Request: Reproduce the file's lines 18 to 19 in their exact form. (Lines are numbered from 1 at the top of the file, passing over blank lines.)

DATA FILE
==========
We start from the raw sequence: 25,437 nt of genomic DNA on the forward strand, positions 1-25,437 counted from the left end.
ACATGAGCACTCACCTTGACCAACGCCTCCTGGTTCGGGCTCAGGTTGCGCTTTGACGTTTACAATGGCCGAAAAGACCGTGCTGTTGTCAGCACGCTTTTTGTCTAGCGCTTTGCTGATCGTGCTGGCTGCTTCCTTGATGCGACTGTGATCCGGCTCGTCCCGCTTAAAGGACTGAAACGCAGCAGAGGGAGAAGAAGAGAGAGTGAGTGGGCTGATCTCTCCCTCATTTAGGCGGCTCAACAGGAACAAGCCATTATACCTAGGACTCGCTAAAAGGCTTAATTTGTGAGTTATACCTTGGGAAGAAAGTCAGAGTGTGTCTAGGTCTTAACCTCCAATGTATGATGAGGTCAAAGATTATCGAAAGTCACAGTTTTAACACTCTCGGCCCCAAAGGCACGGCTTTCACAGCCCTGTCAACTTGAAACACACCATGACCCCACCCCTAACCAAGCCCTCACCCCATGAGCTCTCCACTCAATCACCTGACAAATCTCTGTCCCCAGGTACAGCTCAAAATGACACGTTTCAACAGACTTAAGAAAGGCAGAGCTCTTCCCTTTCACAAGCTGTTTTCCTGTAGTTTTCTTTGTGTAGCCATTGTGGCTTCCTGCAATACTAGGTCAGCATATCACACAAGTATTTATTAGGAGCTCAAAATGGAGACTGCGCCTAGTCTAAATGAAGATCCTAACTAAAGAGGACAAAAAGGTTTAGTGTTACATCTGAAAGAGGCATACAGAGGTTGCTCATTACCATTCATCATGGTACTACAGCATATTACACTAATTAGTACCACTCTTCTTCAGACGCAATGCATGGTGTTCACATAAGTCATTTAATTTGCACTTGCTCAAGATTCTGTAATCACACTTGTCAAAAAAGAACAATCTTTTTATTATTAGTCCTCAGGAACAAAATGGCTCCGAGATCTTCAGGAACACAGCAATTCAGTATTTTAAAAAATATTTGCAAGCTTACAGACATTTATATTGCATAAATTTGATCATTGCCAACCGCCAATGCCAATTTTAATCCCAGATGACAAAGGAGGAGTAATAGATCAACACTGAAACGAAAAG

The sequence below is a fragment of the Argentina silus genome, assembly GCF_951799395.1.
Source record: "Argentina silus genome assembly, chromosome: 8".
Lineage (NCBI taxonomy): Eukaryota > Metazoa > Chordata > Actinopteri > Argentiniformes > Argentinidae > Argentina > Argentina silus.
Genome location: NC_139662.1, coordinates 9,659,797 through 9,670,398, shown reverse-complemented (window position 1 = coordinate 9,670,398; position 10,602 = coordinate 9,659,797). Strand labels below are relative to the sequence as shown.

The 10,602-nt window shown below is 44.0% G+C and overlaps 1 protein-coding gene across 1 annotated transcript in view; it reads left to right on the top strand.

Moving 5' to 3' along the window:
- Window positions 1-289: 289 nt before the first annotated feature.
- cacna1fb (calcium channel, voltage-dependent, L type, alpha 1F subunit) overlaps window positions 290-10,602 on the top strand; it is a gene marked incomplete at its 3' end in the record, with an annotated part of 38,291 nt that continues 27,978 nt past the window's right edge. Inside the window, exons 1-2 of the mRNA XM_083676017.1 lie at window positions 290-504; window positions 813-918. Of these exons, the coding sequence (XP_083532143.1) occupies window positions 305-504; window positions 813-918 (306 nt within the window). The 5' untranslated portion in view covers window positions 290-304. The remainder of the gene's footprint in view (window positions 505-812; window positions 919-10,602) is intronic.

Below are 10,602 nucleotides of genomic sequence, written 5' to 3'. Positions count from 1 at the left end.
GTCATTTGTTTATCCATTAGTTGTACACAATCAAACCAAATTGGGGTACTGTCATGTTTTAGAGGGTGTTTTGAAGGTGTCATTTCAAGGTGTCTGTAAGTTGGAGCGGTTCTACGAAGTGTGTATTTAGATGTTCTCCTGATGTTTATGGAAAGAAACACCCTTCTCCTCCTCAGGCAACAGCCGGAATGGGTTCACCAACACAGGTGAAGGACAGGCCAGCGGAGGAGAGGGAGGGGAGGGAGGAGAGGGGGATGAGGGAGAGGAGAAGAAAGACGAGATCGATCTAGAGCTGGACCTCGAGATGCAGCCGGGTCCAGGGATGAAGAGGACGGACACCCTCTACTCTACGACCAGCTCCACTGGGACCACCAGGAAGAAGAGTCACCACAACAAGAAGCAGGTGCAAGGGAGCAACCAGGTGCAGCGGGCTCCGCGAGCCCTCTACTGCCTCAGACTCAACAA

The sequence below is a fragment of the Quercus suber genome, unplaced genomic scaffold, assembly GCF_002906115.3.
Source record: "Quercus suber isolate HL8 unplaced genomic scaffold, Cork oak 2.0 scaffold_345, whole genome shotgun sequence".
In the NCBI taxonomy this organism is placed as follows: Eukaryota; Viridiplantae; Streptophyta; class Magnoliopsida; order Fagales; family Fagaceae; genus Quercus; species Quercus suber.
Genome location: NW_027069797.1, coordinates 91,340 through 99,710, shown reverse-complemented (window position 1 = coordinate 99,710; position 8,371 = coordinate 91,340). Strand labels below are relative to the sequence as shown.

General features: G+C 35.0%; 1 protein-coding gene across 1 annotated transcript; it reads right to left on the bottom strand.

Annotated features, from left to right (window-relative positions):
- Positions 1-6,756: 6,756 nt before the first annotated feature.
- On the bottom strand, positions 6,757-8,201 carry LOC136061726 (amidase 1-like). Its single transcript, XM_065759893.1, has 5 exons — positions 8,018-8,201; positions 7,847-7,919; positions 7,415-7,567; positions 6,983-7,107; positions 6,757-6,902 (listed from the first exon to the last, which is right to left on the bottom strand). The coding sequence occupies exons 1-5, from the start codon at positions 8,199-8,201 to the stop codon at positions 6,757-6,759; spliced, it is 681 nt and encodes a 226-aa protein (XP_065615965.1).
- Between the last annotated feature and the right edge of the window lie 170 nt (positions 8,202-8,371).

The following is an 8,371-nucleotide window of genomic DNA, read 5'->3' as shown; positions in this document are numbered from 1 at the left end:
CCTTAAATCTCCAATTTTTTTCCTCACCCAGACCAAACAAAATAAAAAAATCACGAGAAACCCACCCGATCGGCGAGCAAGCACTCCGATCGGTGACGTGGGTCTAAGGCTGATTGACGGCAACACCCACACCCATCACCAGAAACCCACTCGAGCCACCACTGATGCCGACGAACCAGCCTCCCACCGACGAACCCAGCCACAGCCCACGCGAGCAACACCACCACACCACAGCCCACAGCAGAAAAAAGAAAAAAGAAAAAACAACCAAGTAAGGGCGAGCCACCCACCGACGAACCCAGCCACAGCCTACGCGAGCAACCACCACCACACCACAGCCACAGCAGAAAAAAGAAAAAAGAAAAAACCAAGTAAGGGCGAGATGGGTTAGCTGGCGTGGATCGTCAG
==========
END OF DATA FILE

Annotated features, from left to right (window-relative positions):
- Positions 1-6,756: 6,756 nt before the first annotated feature.